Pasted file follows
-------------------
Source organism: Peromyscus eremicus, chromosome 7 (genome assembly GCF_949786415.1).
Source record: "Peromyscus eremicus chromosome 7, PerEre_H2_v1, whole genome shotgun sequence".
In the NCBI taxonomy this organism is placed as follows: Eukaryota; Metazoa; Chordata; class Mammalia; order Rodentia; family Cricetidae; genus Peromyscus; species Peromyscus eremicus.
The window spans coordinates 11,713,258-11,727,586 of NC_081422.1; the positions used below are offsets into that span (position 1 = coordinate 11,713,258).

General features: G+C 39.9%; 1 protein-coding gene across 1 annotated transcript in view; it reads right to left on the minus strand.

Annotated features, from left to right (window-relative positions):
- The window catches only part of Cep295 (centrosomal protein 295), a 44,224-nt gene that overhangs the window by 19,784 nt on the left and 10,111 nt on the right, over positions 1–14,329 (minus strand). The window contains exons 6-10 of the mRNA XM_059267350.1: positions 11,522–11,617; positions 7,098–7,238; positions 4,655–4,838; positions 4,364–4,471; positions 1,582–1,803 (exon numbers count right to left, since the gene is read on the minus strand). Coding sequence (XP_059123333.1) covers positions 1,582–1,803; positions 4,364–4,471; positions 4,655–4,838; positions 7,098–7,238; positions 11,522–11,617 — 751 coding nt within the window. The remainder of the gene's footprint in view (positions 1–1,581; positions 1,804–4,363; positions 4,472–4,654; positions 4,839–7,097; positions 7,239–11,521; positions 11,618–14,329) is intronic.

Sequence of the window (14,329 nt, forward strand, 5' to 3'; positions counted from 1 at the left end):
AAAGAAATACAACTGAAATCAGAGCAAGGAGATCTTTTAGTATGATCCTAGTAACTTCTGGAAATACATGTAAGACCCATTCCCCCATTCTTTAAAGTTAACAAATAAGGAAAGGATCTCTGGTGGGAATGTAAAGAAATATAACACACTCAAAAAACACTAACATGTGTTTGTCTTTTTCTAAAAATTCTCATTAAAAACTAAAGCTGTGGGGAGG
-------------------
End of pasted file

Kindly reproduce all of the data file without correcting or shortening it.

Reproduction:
Source organism: Peromyscus eremicus, chromosome 7 (genome assembly GCF_949786415.1).
Source record: "Peromyscus eremicus chromosome 7, PerEre_H2_v1, whole genome shotgun sequence".
In the NCBI taxonomy this organism is placed as follows: Eukaryota; Metazoa; Chordata; class Mammalia; order Rodentia; family Cricetidae; genus Peromyscus; species Peromyscus eremicus.
The window spans coordinates 11,713,258-11,727,586 of NC_081422.1; the positions used below are offsets into that span (position 1 = coordinate 11,713,258).

General features: G+C 39.9%; 1 protein-coding gene across 1 annotated transcript in view; it reads right to left on the minus strand.

Annotated features, from left to right (window-relative positions):
- The window catches only part of Cep295 (centrosomal protein 295), a 44,224-nt gene that overhangs the window by 19,784 nt on the left and 10,111 nt on the right, over positions 1–14,329 (minus strand). The window contains exons 6-10 of the mRNA XM_059267350.1: positions 11,522–11,617; positions 7,098–7,238; positions 4,655–4,838; positions 4,364–4,471; positions 1,582–1,803 (exon numbers count right to left, since the gene is read on the minus strand). Coding sequence (XP_059123333.1) covers positions 1,582–1,803; positions 4,364–4,471; positions 4,655–4,838; positions 7,098–7,238; positions 11,522–11,617 — 751 coding nt within the window. The remainder of the gene's footprint in view (positions 1–1,581; positions 1,804–4,363; positions 4,472–4,654; positions 4,839–7,097; positions 7,239–11,521; positions 11,618–14,329) is intronic.

Sequence of the window (14,329 nt, forward strand, 5' to 3'; positions counted from 1 at the left end):
AAAGAAATACAACTGAAATCAGAGCAAGGAGATCTTTTAGTATGATCCTAGTAACTTCTGGAAATACATGTAAGACCCATTCCCCCATTCTTTAAAGTTAACAAATAAGGAAAGGATCTCTGGTGGGAATGTAAAGAAATATAACACACTCAAAAAACACTAACATGTGTTTGTCTTTTTCTAAAAATTCTCATTAAAAACTAAAGCTGTGGGGAGG